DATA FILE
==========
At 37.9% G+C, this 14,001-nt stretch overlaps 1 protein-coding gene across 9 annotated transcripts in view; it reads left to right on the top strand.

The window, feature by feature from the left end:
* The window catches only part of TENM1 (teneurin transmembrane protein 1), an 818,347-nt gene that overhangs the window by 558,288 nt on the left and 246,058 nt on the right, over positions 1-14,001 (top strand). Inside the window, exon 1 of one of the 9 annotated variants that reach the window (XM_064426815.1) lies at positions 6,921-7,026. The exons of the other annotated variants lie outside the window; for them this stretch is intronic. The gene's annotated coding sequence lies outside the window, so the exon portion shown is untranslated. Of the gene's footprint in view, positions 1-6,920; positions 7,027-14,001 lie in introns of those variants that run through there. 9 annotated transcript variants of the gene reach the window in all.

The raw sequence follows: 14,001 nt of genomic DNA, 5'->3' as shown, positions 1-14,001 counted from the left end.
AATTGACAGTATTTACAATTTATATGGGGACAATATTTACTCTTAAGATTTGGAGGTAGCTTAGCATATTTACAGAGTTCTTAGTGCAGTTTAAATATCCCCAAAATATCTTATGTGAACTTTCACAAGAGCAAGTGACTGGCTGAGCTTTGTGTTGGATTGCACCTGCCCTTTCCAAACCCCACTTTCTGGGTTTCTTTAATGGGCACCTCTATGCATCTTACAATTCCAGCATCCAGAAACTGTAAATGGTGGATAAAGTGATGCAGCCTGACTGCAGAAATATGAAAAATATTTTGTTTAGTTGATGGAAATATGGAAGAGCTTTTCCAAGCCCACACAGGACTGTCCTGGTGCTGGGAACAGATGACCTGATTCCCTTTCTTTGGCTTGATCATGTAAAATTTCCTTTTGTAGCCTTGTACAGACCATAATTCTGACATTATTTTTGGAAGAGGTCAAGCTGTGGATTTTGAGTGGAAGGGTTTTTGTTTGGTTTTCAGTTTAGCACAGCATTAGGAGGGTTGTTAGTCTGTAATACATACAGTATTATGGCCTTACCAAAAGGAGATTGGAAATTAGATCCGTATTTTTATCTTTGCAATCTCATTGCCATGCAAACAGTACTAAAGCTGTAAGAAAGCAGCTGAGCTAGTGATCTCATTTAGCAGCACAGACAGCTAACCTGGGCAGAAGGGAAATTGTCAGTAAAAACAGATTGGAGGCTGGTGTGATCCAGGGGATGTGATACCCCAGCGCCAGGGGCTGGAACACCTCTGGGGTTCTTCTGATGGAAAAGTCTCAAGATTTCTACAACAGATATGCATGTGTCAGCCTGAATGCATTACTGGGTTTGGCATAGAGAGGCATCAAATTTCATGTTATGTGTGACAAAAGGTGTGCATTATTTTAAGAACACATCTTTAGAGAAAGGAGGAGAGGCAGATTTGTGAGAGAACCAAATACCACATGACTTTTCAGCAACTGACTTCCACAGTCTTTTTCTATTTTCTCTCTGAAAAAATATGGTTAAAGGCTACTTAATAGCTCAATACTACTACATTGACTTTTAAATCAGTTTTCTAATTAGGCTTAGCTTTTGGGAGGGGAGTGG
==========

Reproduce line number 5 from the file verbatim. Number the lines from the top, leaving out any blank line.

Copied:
AATTGACAGTATTTACAATTTATATGGGGACAATATTTACTCTTAAGATTTGGAGGTAGCTTAGCATATTTACAGAGTTCTTAGTGCAGTTTAAATATCCCCAAAATATCTTATGTGAACTTTCACAAGAGCAAGTGACTGGCTGAGCTTTGTGTTGGATTGCACCTGCCCTTTCCAAACCCCACTTTCTGGGTTTCTTTAATGGGCACCTCTATGCATCTTACAATTCCAGCATCCAGAAACTGTAAATGGTGGATAAAGTGATGCAGCCTGACTGCAGAAATATGAAAAATATTTTGTTTAGTTGATGGAAATATGGAAGAGCTTTTCCAAGCCCACACAGGACTGTCCTGGTGCTGGGAACAGATGACCTGATTCCCTTTCTTTGGCTTGATCATGTAAAATTTCCTTTTGTAGCCTTGTACAGACCATAATTCTGACATTATTTTTGGAAGAGGTCAAGCTGTGGATTTTGAGTGGAAGGGTTTTTGTTTGGTTTTCAGTTTAGCACAGCATTAGGAGGGTTGTTAGTCTGTAATACATACAGTATTATGGCCTTACCAAAAGGAGATTGGAAATTAGATCCGTATTTTTATCTTTGCAATCTCATTGCCATGCAAACAGTACTAAAGCTGTAAGAAAGCAGCTGAGCTAGTGATCTCATTTAGCAGCACAGACAGCTAACCTGGGCAGAAGGGAAATTGTCAGTAAAAACAGATTGGAGGCTGGTGTGATCCAGGGGATGTGATACCCCAGCGCCAGGGGCTGGAACACCTCTGGGGTTCTTCTGATGGAAAAGTCTCAAGATTTCTACAACAGATATGCATGTGTCAGCCTGAATGCATTACTGGGTTTGGCATAGAGAGGCATCAAATTTCATGTTATGTGTGACAAAAGGTGTGCATTATTTTAAGAACACATCTTTAGAGAAAGGAGGAGAGGCAGATTTGTGAGAGAACCAAATACCACATGACTTTTCAGCAACTGACTTCCACAGTCTTTTTCTATTTTCTCTCTGAAAAAATATGGTTAAAGGCTACTTAATAGCTCAATACTACTACATTGACTTTTAAATCAGTTTTCTAATTAGGCTTAGCTTTTGGGAGGGGAGTGG